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Beginning Latin

Open , Seminar—Year

This course provides an intensive introduction to Latin grammar, syntax, and vocabulary—with a view toward reading the language as soon as possible. Close reading of Vergil’s Aeneid in English will accompany intensive language study in the fall. By midsemester, students will be translating authentic excerpts of Latin poetry and prose. During the spring semester, while continuing to develop and refine their knowledge of Latin grammar and vocabulary, students will read selections of the Aeneid in Latin.

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Intermediate Latin

Intermediate , Seminar—Year

Permission of the instructor is required.

This course has two aims: 1) to develop the student’s ability to read Latin intelligently and fluently, and 2) to give the student a general understanding of Roman history and Latin literature. The course should prove particularly useful as background to students contemplating graduate study in any branch of Western literature. The authors to be read will be determined at the time of registration.

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Advanced Latin

Advanced , Seminar—Year

Permission of the instructor is required.

This course has two aims: 1) to extend the student’s ability to read classical Latin, and 2) to deepen the student’s appreciation of the literary traditions of the Romans. The authors to be read will be determined at the time of registration.

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Defeating Despotism: Essential Strategies From Ancient Greek and Roman Epic Poetry

Open , Small seminar—Fall

With the permission of the instructor, qualified students may opt to take this course as Intermediate or Advanced Greek and will do conference work in Greek at the appropriate level. Greek conferences will meet twice each week either individually or in small groups to suit each student’s needs/abilities. In conference, students will develop their comprehension of ancient Greek by close reading of selected texts.

Fearing tyranny, the framers of the US Constitution in the 18th century drew vital lessons from Ancient Greek democracy (508-322 BCE) and the Roman Republic (509-27 BCE). Before and during the Greeks’ and Romans’ radical and unprecedented experiments in broader political participation, Ancient Greek and Roman epic poetry shaped cultural attitudes regarding the use and abuse of power. As the modern world drifts backward in the 21st century toward various forms of dictatorship and authoritarian populism, Homer’s Iliad and Odyssey and Vergil’s Aeneid can help arm us against the tyrants we might serve and the tyrants we might become. Students will read all three epics in their entirety in English translation.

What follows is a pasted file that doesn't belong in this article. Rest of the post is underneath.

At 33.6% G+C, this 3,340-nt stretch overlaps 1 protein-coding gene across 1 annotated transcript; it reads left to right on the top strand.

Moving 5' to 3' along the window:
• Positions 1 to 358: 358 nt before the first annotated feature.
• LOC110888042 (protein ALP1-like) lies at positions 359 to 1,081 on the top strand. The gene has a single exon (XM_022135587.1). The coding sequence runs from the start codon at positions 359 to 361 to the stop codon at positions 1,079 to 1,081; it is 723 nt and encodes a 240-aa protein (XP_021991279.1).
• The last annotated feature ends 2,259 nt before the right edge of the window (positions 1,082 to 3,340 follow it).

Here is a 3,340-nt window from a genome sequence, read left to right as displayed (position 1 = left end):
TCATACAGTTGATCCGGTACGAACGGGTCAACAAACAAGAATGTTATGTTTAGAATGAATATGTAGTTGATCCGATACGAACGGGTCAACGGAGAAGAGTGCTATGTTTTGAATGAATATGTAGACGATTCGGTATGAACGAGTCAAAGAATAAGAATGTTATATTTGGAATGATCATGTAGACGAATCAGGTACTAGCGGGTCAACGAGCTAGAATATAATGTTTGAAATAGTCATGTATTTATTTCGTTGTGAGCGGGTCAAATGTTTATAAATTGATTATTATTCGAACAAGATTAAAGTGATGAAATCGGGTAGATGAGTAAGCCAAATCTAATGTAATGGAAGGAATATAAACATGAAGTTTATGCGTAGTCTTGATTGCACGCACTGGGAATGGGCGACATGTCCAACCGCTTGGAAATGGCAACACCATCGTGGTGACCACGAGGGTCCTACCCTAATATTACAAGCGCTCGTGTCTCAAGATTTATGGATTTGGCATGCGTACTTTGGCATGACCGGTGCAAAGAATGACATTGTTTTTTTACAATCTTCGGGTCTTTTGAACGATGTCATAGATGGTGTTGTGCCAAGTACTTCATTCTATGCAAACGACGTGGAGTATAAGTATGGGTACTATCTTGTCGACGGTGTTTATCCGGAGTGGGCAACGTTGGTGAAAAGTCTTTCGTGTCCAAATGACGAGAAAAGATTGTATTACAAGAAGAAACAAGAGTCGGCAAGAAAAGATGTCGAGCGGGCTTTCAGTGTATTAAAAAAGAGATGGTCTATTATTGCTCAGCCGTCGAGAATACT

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The Philosophy of Tragedy

Open , Lecture—Fall

Greek tragedy has been performed, read, imitated, and interpreted for 2,500 years. From the very beginning, it was thought to be philosophically significant—somehow pointing to the truth of human life as a whole. (The phrase "tragedy of life" first appears in Plato.) As a literary form, Greek tragedy is thought to be especially revealing, philosophically, by Aristotle, Hegel, Nietzsche, and Heidegger, to name only a few. Among others, Seneca, Corneille, Racine, Voltaire, Goethe, Shelley, O’Neill, and Sartre wrote versions of Greek tragedies. And, of course, there is Freud. Greek tragedy examines fundamental things in a fundamental way. Justice, family, guilt, law, autonomy, sexuality, political life, the divine—these are its issues. For class, we will read three plays by each of the great Athenian tragedians—Aeschylus, Sophocles, and Euripides—with a view toward understanding how they deal with these issues and with the question of the importance and nature of tragedy itself. For conference, we will read perhaps the greatest philosophical treatment of tragedy: Aristotle’s On Poetics.

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Ancient Philosophy (Plato)

Intermediate , Seminar—Spring

This course will be devoted to a careful reading of one text. The goal of the course is twofold. It is first designed to acquaint students with perhaps the seminal figure in the philosophical tradition in more than a superficial way. (The 20th-century philosopher Alfred North Whitehead once remarked that the “safest general characterization of the European philosophical tradition is that it consists of a series of footnotes to Plato.”) This will force us to slow our usual pace of reading, to read almost painfully carefully, with a view toward understanding Plato as he wrote and as he understood himself and not as a stage in a historical development. The second part of the goal of the course is to introduce and encourage this kind of careful reading. The text for spring 2019 will be Plato’s Protagoras.